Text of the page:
34 positive cases reported at Grand Canyon and Tusayan
Town and park request masks be worn in public, social distancing
GRAND CANYON, Ariz. — Coronavirus cases in Grand Canyon/ Tusayan have risen to 34 as of July 27.
Government officials and businesses in and around the park have adopted mask mandates and are working to secure provisions and resources for residents and guests visiting the area.
Currently, Grand Canyon National Park Service has issued a park-wide mask mandate, requiring employees as well as visitors to wear masks at all indoor locations throughout the park.
The National Park Service (NPS) has also placed signage throughout the park, indicating mask requirements as well as encouraging social distancing and hand-washing to help prevent the spread of COVID-19.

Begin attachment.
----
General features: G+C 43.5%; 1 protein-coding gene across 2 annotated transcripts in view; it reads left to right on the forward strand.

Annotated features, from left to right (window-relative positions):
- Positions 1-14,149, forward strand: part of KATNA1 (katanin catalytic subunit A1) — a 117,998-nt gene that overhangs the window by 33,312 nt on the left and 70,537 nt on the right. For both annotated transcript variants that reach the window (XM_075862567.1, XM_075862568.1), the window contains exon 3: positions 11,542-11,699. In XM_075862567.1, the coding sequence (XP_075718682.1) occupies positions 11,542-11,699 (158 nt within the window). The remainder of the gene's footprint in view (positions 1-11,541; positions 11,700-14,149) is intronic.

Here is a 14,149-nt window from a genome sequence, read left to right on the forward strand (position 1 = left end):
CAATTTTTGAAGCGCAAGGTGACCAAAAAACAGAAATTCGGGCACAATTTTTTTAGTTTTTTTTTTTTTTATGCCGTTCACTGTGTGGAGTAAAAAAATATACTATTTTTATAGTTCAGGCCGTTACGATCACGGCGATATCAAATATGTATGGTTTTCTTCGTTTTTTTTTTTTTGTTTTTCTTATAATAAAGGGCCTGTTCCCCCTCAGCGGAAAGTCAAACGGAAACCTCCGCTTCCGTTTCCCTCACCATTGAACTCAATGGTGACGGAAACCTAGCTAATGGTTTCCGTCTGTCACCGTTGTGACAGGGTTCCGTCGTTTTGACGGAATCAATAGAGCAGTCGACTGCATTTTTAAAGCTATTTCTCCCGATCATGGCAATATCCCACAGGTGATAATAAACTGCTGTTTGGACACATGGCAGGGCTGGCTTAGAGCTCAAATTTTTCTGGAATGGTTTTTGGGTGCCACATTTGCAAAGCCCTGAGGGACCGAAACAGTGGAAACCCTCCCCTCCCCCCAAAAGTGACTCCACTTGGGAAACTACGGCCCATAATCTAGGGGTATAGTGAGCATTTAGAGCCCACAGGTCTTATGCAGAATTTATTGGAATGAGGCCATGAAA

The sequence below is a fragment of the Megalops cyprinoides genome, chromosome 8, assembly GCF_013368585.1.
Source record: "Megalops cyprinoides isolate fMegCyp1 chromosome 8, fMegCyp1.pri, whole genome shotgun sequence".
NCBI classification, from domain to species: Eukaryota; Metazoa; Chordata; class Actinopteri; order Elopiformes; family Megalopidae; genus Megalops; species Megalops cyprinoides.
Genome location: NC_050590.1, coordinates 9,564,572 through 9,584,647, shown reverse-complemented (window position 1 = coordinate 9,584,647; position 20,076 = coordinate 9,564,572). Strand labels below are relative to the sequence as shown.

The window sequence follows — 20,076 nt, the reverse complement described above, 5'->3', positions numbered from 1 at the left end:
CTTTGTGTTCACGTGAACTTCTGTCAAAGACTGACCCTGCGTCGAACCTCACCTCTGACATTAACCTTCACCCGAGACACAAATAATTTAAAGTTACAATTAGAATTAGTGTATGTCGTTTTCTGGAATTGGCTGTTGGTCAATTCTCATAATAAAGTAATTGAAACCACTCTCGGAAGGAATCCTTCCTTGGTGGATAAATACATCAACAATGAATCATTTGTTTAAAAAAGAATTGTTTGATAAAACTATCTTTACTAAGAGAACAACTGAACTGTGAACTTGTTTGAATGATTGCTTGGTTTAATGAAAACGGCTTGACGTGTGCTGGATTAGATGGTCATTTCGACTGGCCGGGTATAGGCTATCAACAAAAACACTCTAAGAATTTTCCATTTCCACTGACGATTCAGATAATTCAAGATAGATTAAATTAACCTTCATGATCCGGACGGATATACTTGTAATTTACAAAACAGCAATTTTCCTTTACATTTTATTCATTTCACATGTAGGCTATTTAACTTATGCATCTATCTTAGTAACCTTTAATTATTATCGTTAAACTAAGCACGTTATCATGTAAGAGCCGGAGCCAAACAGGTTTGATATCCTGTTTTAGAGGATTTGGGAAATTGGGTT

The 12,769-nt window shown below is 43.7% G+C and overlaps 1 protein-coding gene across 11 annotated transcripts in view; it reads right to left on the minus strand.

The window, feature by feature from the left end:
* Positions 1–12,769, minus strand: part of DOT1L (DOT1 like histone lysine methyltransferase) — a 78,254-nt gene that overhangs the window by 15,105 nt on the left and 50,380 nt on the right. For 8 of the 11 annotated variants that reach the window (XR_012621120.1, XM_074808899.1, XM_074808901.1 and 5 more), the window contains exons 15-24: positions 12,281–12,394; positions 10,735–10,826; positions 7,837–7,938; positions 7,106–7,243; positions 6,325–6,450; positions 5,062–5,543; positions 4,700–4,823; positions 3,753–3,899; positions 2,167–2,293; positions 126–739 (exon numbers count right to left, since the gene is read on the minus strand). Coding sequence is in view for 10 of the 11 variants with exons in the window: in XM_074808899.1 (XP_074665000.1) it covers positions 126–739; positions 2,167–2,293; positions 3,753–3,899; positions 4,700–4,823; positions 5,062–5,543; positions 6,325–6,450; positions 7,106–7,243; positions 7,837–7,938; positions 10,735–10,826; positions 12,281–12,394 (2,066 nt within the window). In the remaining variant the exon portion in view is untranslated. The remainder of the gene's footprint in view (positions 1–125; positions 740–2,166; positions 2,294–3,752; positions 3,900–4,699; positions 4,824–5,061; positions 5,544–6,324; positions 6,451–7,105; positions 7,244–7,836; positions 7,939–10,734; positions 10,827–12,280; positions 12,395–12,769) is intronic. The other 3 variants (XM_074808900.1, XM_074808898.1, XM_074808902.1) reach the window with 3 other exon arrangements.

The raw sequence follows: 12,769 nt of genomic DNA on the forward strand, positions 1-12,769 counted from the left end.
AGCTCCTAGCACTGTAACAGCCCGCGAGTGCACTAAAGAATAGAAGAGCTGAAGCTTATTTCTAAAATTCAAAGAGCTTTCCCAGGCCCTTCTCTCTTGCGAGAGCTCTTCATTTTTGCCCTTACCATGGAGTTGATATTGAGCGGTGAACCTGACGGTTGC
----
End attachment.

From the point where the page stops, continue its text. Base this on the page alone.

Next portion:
NPS has also updated message board outside the town of Tusayan to indicate mask policies in the park as guests approach.
The town of Tusayan has also issued a mask mandate for all business locations, which requires employees as well as visitors to wear masks indoors or in crowded areas.
During a walking tour through town, Tusayan Town Manager Charlie Hendrix and Mayor Craig Sanderson said they observed about 90-95 percent of patrons wearing masks.
“Patrons arguing about wearing masks has dropped as well,” Hendrix said.
While neither Grand Canyon nor Tusayan have a general enforcement policy for those not wearing masks, businesses are allowed under current mandates to enforce mask wearing at their own discretion.